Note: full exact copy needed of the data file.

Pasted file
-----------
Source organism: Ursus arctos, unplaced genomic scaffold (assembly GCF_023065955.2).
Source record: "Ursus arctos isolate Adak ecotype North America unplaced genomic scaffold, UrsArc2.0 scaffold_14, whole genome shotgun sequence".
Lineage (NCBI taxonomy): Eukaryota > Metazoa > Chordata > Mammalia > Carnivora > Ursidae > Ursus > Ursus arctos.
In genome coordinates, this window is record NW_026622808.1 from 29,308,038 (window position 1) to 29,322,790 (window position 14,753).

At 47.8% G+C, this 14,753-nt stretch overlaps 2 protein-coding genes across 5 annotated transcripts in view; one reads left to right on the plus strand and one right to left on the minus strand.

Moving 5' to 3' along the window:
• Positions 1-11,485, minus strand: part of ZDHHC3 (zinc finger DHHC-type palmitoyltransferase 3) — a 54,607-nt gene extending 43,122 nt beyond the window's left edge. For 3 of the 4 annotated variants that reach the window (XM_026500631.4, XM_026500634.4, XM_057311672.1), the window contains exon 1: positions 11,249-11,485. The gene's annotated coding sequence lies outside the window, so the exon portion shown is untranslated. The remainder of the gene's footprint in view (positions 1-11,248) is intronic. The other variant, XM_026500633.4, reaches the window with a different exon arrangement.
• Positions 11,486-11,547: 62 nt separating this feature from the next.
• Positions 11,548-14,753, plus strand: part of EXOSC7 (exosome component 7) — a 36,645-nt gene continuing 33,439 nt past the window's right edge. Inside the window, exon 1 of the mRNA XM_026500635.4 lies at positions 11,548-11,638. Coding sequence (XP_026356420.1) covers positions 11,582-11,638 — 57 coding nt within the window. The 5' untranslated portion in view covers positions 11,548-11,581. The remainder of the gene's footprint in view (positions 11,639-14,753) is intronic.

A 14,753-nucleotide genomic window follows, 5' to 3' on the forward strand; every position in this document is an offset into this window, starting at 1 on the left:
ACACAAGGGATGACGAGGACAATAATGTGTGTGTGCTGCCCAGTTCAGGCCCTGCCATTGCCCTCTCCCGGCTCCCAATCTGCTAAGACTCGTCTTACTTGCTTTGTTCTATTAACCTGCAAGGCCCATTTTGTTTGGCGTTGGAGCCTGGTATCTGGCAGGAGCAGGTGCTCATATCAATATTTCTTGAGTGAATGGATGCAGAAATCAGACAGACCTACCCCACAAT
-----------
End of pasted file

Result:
Source organism: Ursus arctos, unplaced genomic scaffold (assembly GCF_023065955.2).
Source record: "Ursus arctos isolate Adak ecotype North America unplaced genomic scaffold, UrsArc2.0 scaffold_14, whole genome shotgun sequence".
Lineage (NCBI taxonomy): Eukaryota > Metazoa > Chordata > Mammalia > Carnivora > Ursidae > Ursus > Ursus arctos.
In genome coordinates, this window is record NW_026622808.1 from 29,308,038 (window position 1) to 29,322,790 (window position 14,753).

At 47.8% G+C, this 14,753-nt stretch overlaps 2 protein-coding genes across 5 annotated transcripts in view; one reads left to right on the plus strand and one right to left on the minus strand.

Moving 5' to 3' along the window:
• Positions 1-11,485, minus strand: part of ZDHHC3 (zinc finger DHHC-type palmitoyltransferase 3) — a 54,607-nt gene extending 43,122 nt beyond the window's left edge. For 3 of the 4 annotated variants that reach the window (XM_026500631.4, XM_026500634.4, XM_057311672.1), the window contains exon 1: positions 11,249-11,485. The gene's annotated coding sequence lies outside the window, so the exon portion shown is untranslated. The remainder of the gene's footprint in view (positions 1-11,248) is intronic. The other variant, XM_026500633.4, reaches the window with a different exon arrangement.
• Positions 11,486-11,547: 62 nt separating this feature from the next.
• Positions 11,548-14,753, plus strand: part of EXOSC7 (exosome component 7) — a 36,645-nt gene continuing 33,439 nt past the window's right edge. Inside the window, exon 1 of the mRNA XM_026500635.4 lies at positions 11,548-11,638. Coding sequence (XP_026356420.1) covers positions 11,582-11,638 — 57 coding nt within the window. The 5' untranslated portion in view covers positions 11,548-11,581. The remainder of the gene's footprint in view (positions 11,639-14,753) is intronic.

A 14,753-nucleotide genomic window follows, 5' to 3' on the forward strand; every position in this document is an offset into this window, starting at 1 on the left:
ACACAAGGGATGACGAGGACAATAATGTGTGTGTGCTGCCCAGTTCAGGCCCTGCCATTGCCCTCTCCCGGCTCCCAATCTGCTAAGACTCGTCTTACTTGCTTTGTTCTATTAACCTGCAAGGCCCATTTTGTTTGGCGTTGGAGCCTGGTATCTGGCAGGAGCAGGTGCTCATATCAATATTTCTTGAGTGAATGGATGCAGAAATCAGACAGACCTACCCCACAAT